The initial wave of manufactured treatment devices (MTDs) were generally simpler than options available today. With few exceptions, early MTDs were comprised predominantly of swirl/vortex and other types of gravity separators that targeted solids and floating pollutants. State and local stormwater programs were in their infancy and were predominantly focused on reducing suspended solids loads. Our knowledge of particle size distributions and other common pollutants carried by stormwater paled in comparison to what we know today. MTD testing protocols were non-existent leaving early MTD providers to devise their own and make their case for acceptance. Regulators recognizing the need for underground solutions, especially in urban areas, implemented crude MTD performance criteria typically rooted in demonstrating removal of coarse solids in the laboratory.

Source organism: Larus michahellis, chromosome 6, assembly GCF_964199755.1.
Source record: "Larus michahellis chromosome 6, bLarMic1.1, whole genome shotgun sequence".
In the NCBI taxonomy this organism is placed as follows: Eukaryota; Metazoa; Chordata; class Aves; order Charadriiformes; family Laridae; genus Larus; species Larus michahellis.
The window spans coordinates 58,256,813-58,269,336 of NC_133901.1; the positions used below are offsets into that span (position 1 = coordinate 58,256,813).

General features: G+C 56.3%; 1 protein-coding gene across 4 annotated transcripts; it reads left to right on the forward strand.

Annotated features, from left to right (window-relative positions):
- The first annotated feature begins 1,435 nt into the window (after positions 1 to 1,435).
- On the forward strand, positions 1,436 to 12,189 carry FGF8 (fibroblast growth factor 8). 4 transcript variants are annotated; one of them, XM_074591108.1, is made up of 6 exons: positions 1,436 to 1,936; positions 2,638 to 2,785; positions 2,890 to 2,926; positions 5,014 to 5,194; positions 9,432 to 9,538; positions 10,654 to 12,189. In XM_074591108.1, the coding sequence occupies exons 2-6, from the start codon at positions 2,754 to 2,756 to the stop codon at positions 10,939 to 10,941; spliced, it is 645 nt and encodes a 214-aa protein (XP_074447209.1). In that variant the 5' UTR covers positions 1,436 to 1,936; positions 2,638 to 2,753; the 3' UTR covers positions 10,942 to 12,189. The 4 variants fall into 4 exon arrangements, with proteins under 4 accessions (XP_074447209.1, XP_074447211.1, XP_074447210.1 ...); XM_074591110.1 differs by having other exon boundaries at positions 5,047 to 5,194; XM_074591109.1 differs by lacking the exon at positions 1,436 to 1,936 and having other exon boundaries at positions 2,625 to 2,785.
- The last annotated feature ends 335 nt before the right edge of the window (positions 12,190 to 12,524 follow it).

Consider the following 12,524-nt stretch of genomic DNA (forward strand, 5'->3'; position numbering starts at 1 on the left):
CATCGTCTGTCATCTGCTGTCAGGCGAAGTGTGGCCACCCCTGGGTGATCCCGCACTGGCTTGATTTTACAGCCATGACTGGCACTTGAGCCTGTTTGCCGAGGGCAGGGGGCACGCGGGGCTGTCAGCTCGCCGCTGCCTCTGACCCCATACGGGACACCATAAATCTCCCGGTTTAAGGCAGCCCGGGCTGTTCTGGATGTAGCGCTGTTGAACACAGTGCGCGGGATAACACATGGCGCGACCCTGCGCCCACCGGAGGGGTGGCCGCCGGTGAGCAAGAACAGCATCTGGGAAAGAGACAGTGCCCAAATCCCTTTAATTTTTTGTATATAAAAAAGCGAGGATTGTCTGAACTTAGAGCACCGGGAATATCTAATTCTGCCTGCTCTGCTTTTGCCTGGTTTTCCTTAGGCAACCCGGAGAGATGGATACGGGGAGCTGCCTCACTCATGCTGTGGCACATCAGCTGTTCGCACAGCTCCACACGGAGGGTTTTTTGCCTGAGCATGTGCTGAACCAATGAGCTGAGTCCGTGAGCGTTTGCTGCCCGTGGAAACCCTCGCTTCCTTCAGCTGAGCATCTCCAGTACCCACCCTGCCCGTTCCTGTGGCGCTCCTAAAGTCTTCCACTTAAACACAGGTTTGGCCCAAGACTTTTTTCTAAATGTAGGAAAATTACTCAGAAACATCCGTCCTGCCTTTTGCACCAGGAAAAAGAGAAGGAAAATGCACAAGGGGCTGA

Did you drive to work this morning? Was a parking space waiting for you when you arrived? Many cities require developers to provide a minimum number of parking spaces for office, retail, and residential buildings; sometimes the number is based on the square footage of the building, sometimes on occupancy. Many calculate the required number of spaces based on peak demand.
For the majority of applications, corrugated metal pipe (CMP) is the “go to” material for subsurface infiltration. This in turn, leads to a lot of design questions. Below is a list of six questions and answers we received from a recent webinar on designing CMP detention systems.
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